A small laser could be the key to increasing the amount of data storage on compact disks if Peidong Yang, a professor of chemistry at the University of California in Berkeley, has his way. His laser, which is one thousand times thinner than a human hair, is also said to be an alternative to today’s solid state lasers made from gallium arsenide and gallium nitride. Instead, Yang uses zinc oxide. He paints a gold catalyst onto a sapphire and places it in zinc oxide. The gold forms the crystal wires, which are hexagonal in cross section. The arrays of wire resemble hairbrush bristles. They emit UV light from their flat tips, which act like mirrors. The ends attached to the semiconductor also act like mirrors. Light emitted by the zinc oxide bounces back and forth, causing emission and amplification of the light. Yang uses optical pumping for exciting the zinc-oxide molecules. “Optical pumping uses a conventional laser for exciting our nanowire sample, so that stimulated emission can be generated from the nanowires,” explains Yang. “One of the next steps in commercializing the nanolaser is its successful integration as a miniaturized light source in optoelectronic applications,” he says. For more information, contact Yang at (510) 643-1545 or go to www.cchem.berkeley.edu.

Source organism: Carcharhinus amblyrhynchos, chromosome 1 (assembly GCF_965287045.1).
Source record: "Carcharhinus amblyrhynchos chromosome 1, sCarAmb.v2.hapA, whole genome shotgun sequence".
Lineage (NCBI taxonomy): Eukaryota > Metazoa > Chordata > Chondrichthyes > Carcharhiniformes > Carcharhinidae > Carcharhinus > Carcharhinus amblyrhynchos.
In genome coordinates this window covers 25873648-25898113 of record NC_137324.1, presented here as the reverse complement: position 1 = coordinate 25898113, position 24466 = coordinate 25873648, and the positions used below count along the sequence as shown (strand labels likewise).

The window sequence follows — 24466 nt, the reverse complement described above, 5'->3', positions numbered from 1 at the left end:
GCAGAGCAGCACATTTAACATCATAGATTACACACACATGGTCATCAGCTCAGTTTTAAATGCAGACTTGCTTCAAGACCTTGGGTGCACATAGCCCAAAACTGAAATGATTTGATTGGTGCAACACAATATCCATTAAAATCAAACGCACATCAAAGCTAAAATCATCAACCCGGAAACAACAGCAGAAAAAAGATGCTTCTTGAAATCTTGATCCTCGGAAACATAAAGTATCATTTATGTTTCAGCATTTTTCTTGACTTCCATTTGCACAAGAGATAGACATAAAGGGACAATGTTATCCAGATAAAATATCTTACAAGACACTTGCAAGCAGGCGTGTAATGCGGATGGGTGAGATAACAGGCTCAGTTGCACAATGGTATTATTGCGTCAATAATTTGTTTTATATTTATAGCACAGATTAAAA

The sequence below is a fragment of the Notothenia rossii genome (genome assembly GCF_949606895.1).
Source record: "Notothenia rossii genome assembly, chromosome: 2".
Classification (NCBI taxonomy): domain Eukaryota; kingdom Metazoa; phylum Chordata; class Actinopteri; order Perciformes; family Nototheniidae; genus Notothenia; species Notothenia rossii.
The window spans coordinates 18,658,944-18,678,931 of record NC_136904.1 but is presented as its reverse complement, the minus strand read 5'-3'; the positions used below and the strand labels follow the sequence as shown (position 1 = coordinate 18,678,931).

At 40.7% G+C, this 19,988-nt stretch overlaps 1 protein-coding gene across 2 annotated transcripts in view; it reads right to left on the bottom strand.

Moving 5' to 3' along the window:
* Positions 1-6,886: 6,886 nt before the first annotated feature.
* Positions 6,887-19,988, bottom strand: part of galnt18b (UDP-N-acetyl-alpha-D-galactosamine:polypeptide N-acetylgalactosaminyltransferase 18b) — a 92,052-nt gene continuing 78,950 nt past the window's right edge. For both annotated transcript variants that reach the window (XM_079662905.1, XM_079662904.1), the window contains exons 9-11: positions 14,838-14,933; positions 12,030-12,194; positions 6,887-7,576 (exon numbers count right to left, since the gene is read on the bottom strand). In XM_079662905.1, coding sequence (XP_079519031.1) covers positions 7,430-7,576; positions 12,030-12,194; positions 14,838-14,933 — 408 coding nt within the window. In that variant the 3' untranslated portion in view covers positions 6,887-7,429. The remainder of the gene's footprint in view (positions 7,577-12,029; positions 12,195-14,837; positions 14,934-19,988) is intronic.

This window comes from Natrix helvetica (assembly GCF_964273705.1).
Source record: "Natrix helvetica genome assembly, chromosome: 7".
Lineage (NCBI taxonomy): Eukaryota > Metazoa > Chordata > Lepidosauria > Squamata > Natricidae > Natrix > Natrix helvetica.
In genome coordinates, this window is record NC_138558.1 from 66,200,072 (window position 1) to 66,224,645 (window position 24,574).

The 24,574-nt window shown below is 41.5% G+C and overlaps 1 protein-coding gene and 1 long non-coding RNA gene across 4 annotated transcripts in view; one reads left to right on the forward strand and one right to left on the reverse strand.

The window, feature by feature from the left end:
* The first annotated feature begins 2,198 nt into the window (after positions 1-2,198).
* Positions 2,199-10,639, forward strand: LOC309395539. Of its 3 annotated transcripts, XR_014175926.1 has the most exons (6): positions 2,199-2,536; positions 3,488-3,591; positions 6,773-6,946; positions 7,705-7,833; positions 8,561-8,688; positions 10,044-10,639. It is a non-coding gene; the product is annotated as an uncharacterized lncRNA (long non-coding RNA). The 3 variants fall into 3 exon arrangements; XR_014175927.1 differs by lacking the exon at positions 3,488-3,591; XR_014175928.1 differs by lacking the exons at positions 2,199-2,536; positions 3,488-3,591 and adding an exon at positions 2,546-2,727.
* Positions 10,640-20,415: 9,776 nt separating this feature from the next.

The promise of the Internet of Things (IoT) is that devices, gadgets, and appliances we use every day will be able to communicate with one another. This potential is not limited to household items or smartphones, but also things we find in our yard and garden, as evidenced by a recent challenge from the element14 design community.
If you didn't realize that PowerPoint presentations are inherently hilarious, you have to see Don McMillan take one apart. McMillan -- aka the Technically Funny Comic -- worked for 10 years as an engineer before he switched to stand-up comedy.
Focus on Fundamentals consists of 45-minute on-line classes that cover a host of technologies. You learn without leaving the comfort of your desk. All classes are taught by subject-matter experts and all are archived. So if you can't attend live, attend at your convenience.